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What is Cinco de Mayo really about?

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Quick Answer

Cinco de Mayo is a holiday celebrated in the United States and Mexico, commemorating Mexico's 1862 victory in the Battle of Puebla during the Franco-Mexican War. Cinco de Mayo is a minor holiday in Mexico and a celebration of Mexican culture in the United States.

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Full Answer

In 1861, Mexico was experiencing financial difficulties, resulting in its default on its debts to several European countries. France, England and Spain sent naval forces to Mexico to collect the debt. England and Spain came to terms with Mexico on the debt. France, under Napoleon's leadership, choose to force the issue. France's 6,000 troops attacked a poorly equipped 2,000 troops from Mexico, but France lost 500 men, while Mexico lost 100. The French retreated on May 5, leading to the celebration. While the war continued until the United States brought assistance 6 years later, the defeat was a symbolic victory for Mexico.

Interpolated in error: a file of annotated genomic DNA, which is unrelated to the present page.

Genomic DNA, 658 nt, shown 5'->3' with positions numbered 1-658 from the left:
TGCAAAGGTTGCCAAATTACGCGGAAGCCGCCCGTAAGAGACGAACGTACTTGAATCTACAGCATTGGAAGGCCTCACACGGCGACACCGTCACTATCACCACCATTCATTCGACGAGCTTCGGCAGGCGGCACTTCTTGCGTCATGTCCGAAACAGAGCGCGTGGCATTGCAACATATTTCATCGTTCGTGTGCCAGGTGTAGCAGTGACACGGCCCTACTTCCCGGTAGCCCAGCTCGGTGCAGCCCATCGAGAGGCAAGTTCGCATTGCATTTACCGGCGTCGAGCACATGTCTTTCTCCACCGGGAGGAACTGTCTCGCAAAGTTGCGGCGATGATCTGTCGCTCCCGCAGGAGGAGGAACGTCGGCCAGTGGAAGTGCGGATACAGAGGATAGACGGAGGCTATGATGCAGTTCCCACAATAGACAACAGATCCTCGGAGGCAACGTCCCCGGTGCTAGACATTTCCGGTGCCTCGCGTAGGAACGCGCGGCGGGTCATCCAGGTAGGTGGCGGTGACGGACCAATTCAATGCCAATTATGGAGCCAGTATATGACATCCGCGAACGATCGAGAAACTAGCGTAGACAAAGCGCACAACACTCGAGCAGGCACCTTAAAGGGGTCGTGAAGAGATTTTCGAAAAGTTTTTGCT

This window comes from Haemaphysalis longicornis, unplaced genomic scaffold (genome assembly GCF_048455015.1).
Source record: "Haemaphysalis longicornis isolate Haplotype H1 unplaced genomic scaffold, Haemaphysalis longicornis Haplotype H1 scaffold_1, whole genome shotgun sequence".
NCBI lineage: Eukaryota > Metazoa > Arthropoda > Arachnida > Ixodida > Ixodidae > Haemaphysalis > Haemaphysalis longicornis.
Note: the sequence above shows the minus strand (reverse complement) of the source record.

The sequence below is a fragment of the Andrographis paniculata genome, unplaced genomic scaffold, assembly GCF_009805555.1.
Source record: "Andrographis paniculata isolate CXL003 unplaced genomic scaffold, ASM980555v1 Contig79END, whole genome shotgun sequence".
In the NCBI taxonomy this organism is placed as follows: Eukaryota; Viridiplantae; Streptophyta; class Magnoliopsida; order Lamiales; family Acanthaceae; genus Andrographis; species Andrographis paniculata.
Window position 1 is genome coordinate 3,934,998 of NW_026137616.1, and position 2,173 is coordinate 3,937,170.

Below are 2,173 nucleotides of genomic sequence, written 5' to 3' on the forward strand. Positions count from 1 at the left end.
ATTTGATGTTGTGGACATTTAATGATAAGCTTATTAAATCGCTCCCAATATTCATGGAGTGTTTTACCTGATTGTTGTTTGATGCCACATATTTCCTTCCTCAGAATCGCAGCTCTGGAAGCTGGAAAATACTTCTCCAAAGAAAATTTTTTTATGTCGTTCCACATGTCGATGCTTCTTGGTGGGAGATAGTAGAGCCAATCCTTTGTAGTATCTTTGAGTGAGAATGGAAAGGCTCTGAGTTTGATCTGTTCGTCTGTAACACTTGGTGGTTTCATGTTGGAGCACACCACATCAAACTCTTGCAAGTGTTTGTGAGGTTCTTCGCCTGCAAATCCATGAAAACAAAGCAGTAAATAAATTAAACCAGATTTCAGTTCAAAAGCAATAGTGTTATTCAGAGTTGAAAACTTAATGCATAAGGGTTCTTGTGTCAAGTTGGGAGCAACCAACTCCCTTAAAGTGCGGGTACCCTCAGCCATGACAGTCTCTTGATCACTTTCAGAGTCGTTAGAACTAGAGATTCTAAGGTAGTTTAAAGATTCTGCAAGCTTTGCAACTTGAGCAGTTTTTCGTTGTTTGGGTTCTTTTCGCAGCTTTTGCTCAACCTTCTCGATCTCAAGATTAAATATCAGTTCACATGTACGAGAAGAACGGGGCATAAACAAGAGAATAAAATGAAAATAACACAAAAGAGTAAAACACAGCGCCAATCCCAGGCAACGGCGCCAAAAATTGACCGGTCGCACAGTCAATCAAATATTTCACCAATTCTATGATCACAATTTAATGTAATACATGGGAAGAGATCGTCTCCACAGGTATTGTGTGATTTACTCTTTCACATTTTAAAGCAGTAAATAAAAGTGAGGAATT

While many people in the United States believe Cinco de Mayo is Mexico's Independence Day, that holiday actually occurs in September. In Mexico, the September date remains the more important one and has larger celebrations. One theory about the importance of Cinco de Mayo in the United States is that the people who left Mexico after the battle continued celebrating the date in their new home, according to About.com.

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